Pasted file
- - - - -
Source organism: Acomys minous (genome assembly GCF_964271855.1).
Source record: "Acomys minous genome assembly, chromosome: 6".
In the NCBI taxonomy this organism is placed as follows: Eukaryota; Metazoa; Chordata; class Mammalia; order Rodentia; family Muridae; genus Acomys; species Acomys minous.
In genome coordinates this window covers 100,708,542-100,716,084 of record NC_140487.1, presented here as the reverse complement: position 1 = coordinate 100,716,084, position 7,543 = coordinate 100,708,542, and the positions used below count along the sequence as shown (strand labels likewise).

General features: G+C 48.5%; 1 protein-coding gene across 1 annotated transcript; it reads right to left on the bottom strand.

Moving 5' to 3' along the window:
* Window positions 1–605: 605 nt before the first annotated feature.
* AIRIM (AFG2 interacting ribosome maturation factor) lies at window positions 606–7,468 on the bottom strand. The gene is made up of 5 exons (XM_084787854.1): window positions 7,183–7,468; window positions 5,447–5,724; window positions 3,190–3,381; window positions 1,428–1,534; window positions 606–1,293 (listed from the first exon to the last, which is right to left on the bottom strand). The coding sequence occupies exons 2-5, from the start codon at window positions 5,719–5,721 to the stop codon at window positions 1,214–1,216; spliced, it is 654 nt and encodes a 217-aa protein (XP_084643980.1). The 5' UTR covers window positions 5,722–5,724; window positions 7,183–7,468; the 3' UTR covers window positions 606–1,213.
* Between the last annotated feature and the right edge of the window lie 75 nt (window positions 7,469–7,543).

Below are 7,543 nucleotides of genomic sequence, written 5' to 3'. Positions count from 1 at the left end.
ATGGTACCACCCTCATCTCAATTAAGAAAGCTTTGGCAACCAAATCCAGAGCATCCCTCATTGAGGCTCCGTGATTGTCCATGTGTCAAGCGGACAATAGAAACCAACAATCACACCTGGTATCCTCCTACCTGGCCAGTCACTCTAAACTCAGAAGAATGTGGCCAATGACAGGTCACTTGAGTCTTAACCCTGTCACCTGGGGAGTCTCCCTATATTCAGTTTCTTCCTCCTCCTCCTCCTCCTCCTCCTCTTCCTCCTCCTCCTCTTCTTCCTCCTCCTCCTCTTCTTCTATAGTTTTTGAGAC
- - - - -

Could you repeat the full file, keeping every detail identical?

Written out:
Source organism: Acomys minous (genome assembly GCF_964271855.1).
Source record: "Acomys minous genome assembly, chromosome: 6".
In the NCBI taxonomy this organism is placed as follows: Eukaryota; Metazoa; Chordata; class Mammalia; order Rodentia; family Muridae; genus Acomys; species Acomys minous.
In genome coordinates this window covers 100,708,542-100,716,084 of record NC_140487.1, presented here as the reverse complement: position 1 = coordinate 100,716,084, position 7,543 = coordinate 100,708,542, and the positions used below count along the sequence as shown (strand labels likewise).

General features: G+C 48.5%; 1 protein-coding gene across 1 annotated transcript; it reads right to left on the bottom strand.

Moving 5' to 3' along the window:
* Window positions 1–605: 605 nt before the first annotated feature.
* AIRIM (AFG2 interacting ribosome maturation factor) lies at window positions 606–7,468 on the bottom strand. The gene is made up of 5 exons (XM_084787854.1): window positions 7,183–7,468; window positions 5,447–5,724; window positions 3,190–3,381; window positions 1,428–1,534; window positions 606–1,293 (listed from the first exon to the last, which is right to left on the bottom strand). The coding sequence occupies exons 2-5, from the start codon at window positions 5,719–5,721 to the stop codon at window positions 1,214–1,216; spliced, it is 654 nt and encodes a 217-aa protein (XP_084643980.1). The 5' UTR covers window positions 5,722–5,724; window positions 7,183–7,468; the 3' UTR covers window positions 606–1,213.
* Between the last annotated feature and the right edge of the window lie 75 nt (window positions 7,469–7,543).

Below are 7,543 nucleotides of genomic sequence, written 5' to 3'. Positions count from 1 at the left end.
ATGGTACCACCCTCATCTCAATTAAGAAAGCTTTGGCAACCAAATCCAGAGCATCCCTCATTGAGGCTCCGTGATTGTCCATGTGTCAAGCGGACAATAGAAACCAACAATCACACCTGGTATCCTCCTACCTGGCCAGTCACTCTAAACTCAGAAGAATGTGGCCAATGACAGGTCACTTGAGTCTTAACCCTGTCACCTGGGGAGTCTCCCTATATTCAGTTTCTTCCTCCTCCTCCTCCTCCTCCTCCTCTTCCTCCTCCTCCTCTTCTTCCTCCTCCTCCTCTTCTTCTATAGTTTTTGAGAC